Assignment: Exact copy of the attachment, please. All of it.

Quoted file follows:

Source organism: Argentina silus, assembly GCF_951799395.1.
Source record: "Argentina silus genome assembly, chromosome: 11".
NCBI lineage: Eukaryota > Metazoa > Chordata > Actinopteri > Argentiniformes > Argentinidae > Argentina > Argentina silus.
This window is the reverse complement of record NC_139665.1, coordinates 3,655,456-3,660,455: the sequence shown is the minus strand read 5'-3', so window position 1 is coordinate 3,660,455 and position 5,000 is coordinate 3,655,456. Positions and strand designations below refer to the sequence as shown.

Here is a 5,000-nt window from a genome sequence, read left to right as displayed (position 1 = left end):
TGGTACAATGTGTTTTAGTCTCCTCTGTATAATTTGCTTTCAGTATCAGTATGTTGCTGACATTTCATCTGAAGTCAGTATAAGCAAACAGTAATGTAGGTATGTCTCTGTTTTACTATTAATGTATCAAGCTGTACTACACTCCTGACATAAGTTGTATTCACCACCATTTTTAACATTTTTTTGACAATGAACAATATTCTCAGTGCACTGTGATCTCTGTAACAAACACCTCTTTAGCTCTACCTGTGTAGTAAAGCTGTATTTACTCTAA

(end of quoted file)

Source organism: Argentina silus, assembly GCF_951799395.1.
Source record: "Argentina silus genome assembly, chromosome: 11".
NCBI lineage: Eukaryota > Metazoa > Chordata > Actinopteri > Argentiniformes > Argentinidae > Argentina > Argentina silus.
This window is the reverse complement of record NC_139665.1, coordinates 3,655,456-3,660,455: the sequence shown is the minus strand read 5'-3', so window position 1 is coordinate 3,660,455 and position 5,000 is coordinate 3,655,456. Positions and strand designations below refer to the sequence as shown.

Here is a 5,000-nt window from a genome sequence, read left to right as displayed (position 1 = left end):
TGGTACAATGTGTTTTAGTCTCCTCTGTATAATTTGCTTTCAGTATCAGTATGTTGCTGACATTTCATCTGAAGTCAGTATAAGCAAACAGTAATGTAGGTATGTCTCTGTTTTACTATTAATGTATCAAGCTGTACTACACTCCTGACATAAGTTGTATTCACCACCATTTTTAACATTTTTTTGACAATGAACAATATTCTCAGTGCACTGTGATCTCTGTAACAAACACCTCTTTAGCTCTACCTGTGTAGTAAAGCTGTATTTACTCTAA